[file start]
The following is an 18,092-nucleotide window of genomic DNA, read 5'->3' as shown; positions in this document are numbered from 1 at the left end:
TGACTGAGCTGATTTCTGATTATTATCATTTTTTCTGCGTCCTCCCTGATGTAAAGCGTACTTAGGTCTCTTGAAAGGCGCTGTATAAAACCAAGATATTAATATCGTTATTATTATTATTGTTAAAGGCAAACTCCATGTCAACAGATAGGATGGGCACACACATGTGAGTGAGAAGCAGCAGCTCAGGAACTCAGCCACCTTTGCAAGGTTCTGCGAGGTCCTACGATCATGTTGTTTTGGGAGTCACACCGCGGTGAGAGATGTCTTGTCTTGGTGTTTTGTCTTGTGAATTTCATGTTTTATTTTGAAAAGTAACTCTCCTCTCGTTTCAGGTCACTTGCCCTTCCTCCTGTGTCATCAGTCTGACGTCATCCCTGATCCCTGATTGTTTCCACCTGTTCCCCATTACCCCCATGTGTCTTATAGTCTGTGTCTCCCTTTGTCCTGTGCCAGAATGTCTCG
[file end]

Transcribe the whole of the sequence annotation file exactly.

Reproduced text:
The following is an 18,092-nucleotide window of genomic DNA, read 5'->3' as shown; positions in this document are numbered from 1 at the left end:
TGACTGAGCTGATTTCTGATTATTATCATTTTTTCTGCGTCCTCCCTGATGTAAAGCGTACTTAGGTCTCTTGAAAGGCGCTGTATAAAACCAAGATATTAATATCGTTATTATTATTATTGTTAAAGGCAAACTCCATGTCAACAGATAGGATGGGCACACACATGTGAGTGAGAAGCAGCAGCTCAGGAACTCAGCCACCTTTGCAAGGTTCTGCGAGGTCCTACGATCATGTTGTTTTGGGAGTCACACCGCGGTGAGAGATGTCTTGTCTTGGTGTTTTGTCTTGTGAATTTCATGTTTTATTTTGAAAAGTAACTCTCCTCTCGTTTCAGGTCACTTGCCCTTCCTCCTGTGTCATCAGTCTGACGTCATCCCTGATCCCTGATTGTTTCCACCTGTTCCCCATTACCCCCATGTGTCTTATAGTCTGTGTCTCCCTTTGTCCTGTGCCAGAATGTCTCG